“I shut my eyes. Judge Taylor was polling the jury: “Guilty… Guilty… Guilty… Guilty… : I peeked at Jem: his hands were white from gripping the balcony rail, and his shoulders jerked as if each “guilty” was a separate stab between them.” (Lee, 282). Jem is now realizing that there are serious problems in the town of Maycomb. However his most “mockingbird” like quality is his sympathetic nature. When Nathan Radley fills in the tree hole that Boo left gifts for the kids in, Jem cries because he realizes how important that was to Boo.
Because he took a stand for a black man, he is forced to deal with the resentment of the racist white community. Jem's full name is Jeremy Atticus Finch and is Scout's four year older brother who gradually detaches himself from her games as he grows mature. However he remains her good buddy as well as her protector. He is crudely rattled by the evil injustice witnessed over the course of the trial of the black man. To kill a Mockingbird is about growing up and thus, the genre is a "coming-of-age story" blended with drama.
Adults would say a heroic is a person who always willing to give a helping hand to people who are really needs it with his ability. He also a person who will stand up and fight for what is right every day. All of those, a heroic person has three qualities such as bravery, perseverance, and sacrifice. First of all, bravery is one of the most important qualities that a hero should have when he tries to save people live because a heroic without the bravery in himself, he achieve with nothing at the end and evil will able to win. He has to be confidently and bravery to face with dangers to help and save people successfully.
This Book takes place in the 1930’s where a girl named Scout and her brother Jem grew up in Maycomb County, Alabama when racism was very common. Their father Atticus finch was a lawyer who tried to help Tom Robinson an African-American who was accused of raping a white girl. Right next to their house lived a recluse who never sets foot outside his house; his name is Arthur “Boo” Radley an intelligent child who was abuse emotionally by his cruel father. From beginning to end Boo Radley dominates scout and Jem imagination leaving little presents for them in a knot hole and appearing at opportune moments to save their lives. Boo Radley shows goodness but at the same time his actions seem to be creepy.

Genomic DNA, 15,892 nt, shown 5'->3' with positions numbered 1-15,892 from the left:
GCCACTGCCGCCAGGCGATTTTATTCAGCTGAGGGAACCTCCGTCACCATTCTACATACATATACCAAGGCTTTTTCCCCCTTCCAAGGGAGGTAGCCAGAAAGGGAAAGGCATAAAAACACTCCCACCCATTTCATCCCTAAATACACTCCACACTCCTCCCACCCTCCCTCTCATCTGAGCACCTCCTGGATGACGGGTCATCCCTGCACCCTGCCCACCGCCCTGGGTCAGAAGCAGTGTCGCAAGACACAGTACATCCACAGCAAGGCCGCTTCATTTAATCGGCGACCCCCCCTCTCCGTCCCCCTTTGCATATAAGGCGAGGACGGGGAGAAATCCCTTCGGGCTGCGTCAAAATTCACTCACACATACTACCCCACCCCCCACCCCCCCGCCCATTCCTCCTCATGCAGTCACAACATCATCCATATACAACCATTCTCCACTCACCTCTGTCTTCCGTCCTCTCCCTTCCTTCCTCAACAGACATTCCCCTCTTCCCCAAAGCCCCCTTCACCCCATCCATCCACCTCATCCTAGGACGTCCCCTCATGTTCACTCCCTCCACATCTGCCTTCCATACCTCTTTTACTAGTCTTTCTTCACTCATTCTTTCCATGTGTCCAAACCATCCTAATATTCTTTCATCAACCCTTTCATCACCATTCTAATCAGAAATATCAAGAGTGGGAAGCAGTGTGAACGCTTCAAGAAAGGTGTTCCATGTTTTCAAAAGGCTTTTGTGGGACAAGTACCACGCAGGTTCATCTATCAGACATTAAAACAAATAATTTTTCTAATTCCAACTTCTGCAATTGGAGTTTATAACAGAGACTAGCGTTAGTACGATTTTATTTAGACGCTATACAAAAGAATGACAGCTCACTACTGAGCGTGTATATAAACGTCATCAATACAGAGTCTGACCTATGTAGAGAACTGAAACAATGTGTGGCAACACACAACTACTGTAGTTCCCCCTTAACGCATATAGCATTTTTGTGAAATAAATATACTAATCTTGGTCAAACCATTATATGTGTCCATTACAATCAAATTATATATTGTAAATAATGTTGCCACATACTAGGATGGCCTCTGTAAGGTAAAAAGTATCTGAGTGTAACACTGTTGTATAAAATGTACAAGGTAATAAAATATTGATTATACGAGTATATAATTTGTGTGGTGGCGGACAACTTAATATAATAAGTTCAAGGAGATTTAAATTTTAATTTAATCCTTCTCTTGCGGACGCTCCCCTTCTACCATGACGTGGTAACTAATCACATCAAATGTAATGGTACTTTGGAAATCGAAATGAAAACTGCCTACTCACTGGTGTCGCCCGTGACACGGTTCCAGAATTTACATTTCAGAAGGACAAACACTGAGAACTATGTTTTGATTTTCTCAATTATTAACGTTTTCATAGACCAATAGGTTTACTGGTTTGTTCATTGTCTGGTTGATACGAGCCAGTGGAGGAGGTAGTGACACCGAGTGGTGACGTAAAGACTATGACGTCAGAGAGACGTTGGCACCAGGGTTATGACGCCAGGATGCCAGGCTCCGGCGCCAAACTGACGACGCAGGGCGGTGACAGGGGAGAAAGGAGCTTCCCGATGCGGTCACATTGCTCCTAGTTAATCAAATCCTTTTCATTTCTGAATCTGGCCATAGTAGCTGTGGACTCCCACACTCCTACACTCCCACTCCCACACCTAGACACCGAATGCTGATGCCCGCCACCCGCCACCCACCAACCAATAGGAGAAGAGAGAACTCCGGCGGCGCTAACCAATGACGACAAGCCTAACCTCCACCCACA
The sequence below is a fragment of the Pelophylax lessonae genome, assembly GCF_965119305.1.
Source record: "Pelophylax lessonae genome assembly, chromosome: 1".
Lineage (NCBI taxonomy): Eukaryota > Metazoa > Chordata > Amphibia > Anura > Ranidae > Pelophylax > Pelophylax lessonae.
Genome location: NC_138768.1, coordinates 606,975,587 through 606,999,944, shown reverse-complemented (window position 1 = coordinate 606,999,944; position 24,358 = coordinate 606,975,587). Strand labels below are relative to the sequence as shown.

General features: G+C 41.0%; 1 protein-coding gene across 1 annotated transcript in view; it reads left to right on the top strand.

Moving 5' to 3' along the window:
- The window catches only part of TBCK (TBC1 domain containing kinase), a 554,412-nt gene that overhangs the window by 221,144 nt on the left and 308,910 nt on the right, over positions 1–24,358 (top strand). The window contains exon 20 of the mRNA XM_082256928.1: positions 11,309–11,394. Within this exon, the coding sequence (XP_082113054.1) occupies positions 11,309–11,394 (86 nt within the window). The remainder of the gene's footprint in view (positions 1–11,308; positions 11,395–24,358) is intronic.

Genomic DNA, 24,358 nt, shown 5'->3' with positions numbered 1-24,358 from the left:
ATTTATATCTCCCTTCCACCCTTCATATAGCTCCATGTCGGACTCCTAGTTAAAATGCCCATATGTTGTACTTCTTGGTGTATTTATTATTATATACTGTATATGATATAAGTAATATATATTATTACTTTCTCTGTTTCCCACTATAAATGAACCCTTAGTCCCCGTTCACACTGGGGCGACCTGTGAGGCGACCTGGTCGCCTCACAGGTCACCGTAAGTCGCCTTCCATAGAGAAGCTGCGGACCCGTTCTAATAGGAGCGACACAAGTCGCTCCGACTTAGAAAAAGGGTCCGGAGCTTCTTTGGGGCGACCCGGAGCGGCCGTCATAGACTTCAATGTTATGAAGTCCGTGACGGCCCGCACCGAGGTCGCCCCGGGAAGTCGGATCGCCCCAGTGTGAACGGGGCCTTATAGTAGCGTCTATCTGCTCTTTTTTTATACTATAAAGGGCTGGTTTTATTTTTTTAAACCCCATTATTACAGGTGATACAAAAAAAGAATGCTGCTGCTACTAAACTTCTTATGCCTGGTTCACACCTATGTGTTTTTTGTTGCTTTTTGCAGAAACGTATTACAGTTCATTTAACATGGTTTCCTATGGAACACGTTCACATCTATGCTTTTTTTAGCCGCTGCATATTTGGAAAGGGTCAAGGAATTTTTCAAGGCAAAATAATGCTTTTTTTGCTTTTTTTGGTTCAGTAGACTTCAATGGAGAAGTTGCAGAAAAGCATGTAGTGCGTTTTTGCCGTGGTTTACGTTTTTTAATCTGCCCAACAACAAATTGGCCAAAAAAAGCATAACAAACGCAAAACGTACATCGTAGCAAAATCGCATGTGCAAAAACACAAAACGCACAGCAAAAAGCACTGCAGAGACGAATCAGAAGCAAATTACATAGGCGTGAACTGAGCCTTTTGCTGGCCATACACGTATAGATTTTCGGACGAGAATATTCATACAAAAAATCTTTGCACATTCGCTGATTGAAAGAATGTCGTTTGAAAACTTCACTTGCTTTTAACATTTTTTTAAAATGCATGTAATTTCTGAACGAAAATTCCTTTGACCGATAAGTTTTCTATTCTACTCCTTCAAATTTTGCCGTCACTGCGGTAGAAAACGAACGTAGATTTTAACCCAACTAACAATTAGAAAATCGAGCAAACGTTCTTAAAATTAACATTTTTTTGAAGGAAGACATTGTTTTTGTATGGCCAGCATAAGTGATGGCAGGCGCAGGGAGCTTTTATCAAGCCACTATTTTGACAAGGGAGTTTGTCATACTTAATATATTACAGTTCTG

The novel starts off with Scout Finch, who is one of the main characters, looking back at her life. The story is told through the eyes of Scout and the experiences she has when she was young and innocent. Her father, Atticus Finch is a lawyer trying to prove that Tom Robinson, a black man who is accused of rape, was innocent. Boo Radley a mysterious neighbor is mistaken as a monster and is known for eating animals saves Scout and her brother Jem from being killed.
Last but not least Boo Radley was another character from to kill a bird that helped Scout learn her lesson. The town of May Comb all thought that Boo Radley is some kind of crazy, guy who kills people. Jim and Scout even though so. They were always scared to go on his porch or in his grass, even though Boo always stayed inside his house. Towards the end of to kill a mocking bird, Scout realizes that Boo Radley was never crazy to begin with.
A white lawyer standing up for a coloured man is how he was perceived through the eyes of Maycomb. Throughout To Kill A Mockingbird, Atticus continually chose to see himself in others positions: "You never really understand a person until you consider things from his point of view, until you climb into his skin and walk around in it," this is Atticus talking to Jean Louis Finch (Lee 30). Atticus was always empathetic even towards those that mistreated him, in the novel a man Mr. Cunningham joined a group to go against Atticus and even after that Atticus says "Mr. Cunninghams basically a good man" (Lee 157). Atticus wasn't oblivious to the fact that racism would take over "Tom was a dead man the minute Mayella Ewell opened her mouth and screamed" (Lee 241). His safety and reputation was put on the line just to defend Tom Robinson.
It is never said, but all the evidence points to this because the tree is in the Radley yard itself. Also, when Mr. Radley, Boo’s father, plugs up the tree hole with cement, Jem starts to cry because Radley has destroyed the only attempt for friendship Boo could have had. Boo Radley probably hid these things in the tree in an attempt to communicate with somebody in the outside world, showing the reader that he means no harm which further shows his innocence. Boo builds up his innocence significantly until the climax of the novel, where his innocence is destroyed when he performs a heroic act. After Bob Ewell attacks the children
The mockingbirds in the story, Tom Robinson and Boo Radley get undeserving treatment during the novel until it is known to the people of Maycomb that they are good and pure. In the case of Tom Robinson it was too late as they killed him before they could learn what a good person he actually was. He got charged for a crime he did not commit, and Boo Radley got rumors spread about him that were anything but true. “It is wrong to kill the mockingbird just because you don’t like its
The blind De Lacey is proficient in distinguishing the sincerity in the monster’s voice when confronted by him. Presented that De Lacey is unfit to examine the shell that enclosed the beast’s true nature, the wretch was for the first time welcomed by another being. It was not until the remaining peasants returned to the cottage that the peace was destroyed. The compassion-desiring creature is repeatedly beat, by Felix, with a stick that came from the firewood that the monster so generously collected. The wretch flees the scene only to feel “rage and revenge” (Shelley 137) amidst his educators.